Frederick Monnery, prestige sales manager for founder producers Hatch Mansfield, reveals his favourite wine and food pairings and explains how the Taittinger UK Sommelier of the Year competition is life-changing
What makes a good sommelier?
Someone who understands the chef's food and philosophy and translates that to the customer with a perfect food and wine matching. A sommelier understands that they are the key link between the food and the customer, that they can elevate the customer's experience to make it the best it can be, but who also understands that the wrong advice can destroy the hard work that has been done in the kitchen and lose a customer for good.
Besides this, a good sommelier should always be curious to try wines from different countries, regions and producers. They must be open-minded.
In addition, if the sommelier is managing a team, it is very important to look after them, prioritising education and training and keeping them motivated.
What are your favourite food and wine pairings?
First is asparagus and pea risotto with a good Sancerre, ideally from a soil with flint. The natural minerality and acidity from the great terroir of Sancerre is a perfect match for the minerality of the asparagus and greenness of the pea, all lined together with creaminess from the risotto.
My second choice would be guinea fowl with chanterelle mushrooms and potato gratin, with either a wine from Gevrey-Chambertin or a cru from either Barolo and Barbaresco. In a perfect world, a Chambertin-Clos de Bèze and a Barbaresco or a Barolo from Cerequio Cru.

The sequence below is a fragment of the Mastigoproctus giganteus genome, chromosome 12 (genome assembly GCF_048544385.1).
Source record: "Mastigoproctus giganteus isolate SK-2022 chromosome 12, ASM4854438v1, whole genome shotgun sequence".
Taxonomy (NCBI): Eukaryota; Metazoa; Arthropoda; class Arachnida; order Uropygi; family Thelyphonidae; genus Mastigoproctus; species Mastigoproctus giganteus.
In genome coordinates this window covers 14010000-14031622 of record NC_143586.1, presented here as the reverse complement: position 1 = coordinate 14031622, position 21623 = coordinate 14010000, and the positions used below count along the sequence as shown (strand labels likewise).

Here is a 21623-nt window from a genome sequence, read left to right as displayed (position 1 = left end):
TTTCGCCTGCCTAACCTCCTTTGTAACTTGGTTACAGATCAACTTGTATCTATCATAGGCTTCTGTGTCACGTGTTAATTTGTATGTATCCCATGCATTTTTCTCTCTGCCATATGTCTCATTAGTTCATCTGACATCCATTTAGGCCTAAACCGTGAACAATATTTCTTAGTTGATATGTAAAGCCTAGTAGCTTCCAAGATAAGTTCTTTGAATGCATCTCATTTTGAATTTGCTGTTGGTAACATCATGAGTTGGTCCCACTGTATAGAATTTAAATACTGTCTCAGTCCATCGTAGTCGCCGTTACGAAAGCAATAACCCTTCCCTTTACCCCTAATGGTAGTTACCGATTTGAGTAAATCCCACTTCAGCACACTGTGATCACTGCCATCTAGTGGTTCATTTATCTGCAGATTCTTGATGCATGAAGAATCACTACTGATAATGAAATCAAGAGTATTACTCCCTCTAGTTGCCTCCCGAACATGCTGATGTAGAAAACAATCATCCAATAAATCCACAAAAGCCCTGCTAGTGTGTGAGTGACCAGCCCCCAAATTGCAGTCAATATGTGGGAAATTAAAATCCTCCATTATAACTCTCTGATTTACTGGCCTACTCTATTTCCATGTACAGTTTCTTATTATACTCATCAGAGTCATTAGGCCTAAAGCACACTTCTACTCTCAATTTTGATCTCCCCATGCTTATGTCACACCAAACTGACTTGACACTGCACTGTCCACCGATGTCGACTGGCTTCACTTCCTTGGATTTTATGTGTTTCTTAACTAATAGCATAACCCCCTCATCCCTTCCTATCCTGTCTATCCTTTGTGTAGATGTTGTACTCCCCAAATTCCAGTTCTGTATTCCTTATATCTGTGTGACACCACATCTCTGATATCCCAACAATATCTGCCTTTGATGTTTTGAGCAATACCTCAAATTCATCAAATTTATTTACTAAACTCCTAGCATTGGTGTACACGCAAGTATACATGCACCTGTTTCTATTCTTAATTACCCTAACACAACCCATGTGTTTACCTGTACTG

What's your best wine find of 2019?
Fósil San Pablo Chardonnay 2018 from Familia Zuccardi in Valle de Uco, Mendoza. One of the best Chardonnays in the New World, produced only since 2017.
A good sommelier understands that they are the key link between the food and the customer, that they can elevate the customer's experience to make it the best it can be"
Which wine can't you do without on your list?
A wine from Burgundy.
What's your guiltiest wine pleasure?
A glass of red Hermitage.
How do you develop your knowledge and skills?
By constantly reading, learning, going to tastings, taking trips and meeting lots of other knowledgeable people – there is always something new to learn from someone.
Studying with the WSET or the Court of Master Sommeliers is a great way to develop skills and knowledge. Taking part in the Taittinger UK Sommelier of the Year competition is such a brilliant way to discover new things, test your skills and meet fantastic people.
Who is your biggest inspiration and what did you learn from them?
Ronan Sayburn – he really changed the world of sommeliers in the UK, taking it to an even greater level of professionalism.
Which sommeliers do you admire?
Stefan Neumann – he is an absolute gentleman and so knowledgeable, plus a fantastic team leader.
Who would be on your ideal sommelier team?
A mixture of sommeliers from different backgrounds with varying levels of knowledge.
How has the role of the sommelier changed in the past five years?
Finding good sommeliers has become increasingly difficult, particularly with the political events of the last three years.
What advice would you give a front of house team member considering training to be a sommelier?
To be humble, respectful, dedicated and patient.
What new skills have you developed this year?
I've learned to be patient.
What's your goal for 2020?
Getting my Advanced certificate with the Court of Master Sommeliers.
You need to create an account to read this article. It's free and only requires a few basic details.
Already subscribed? Log In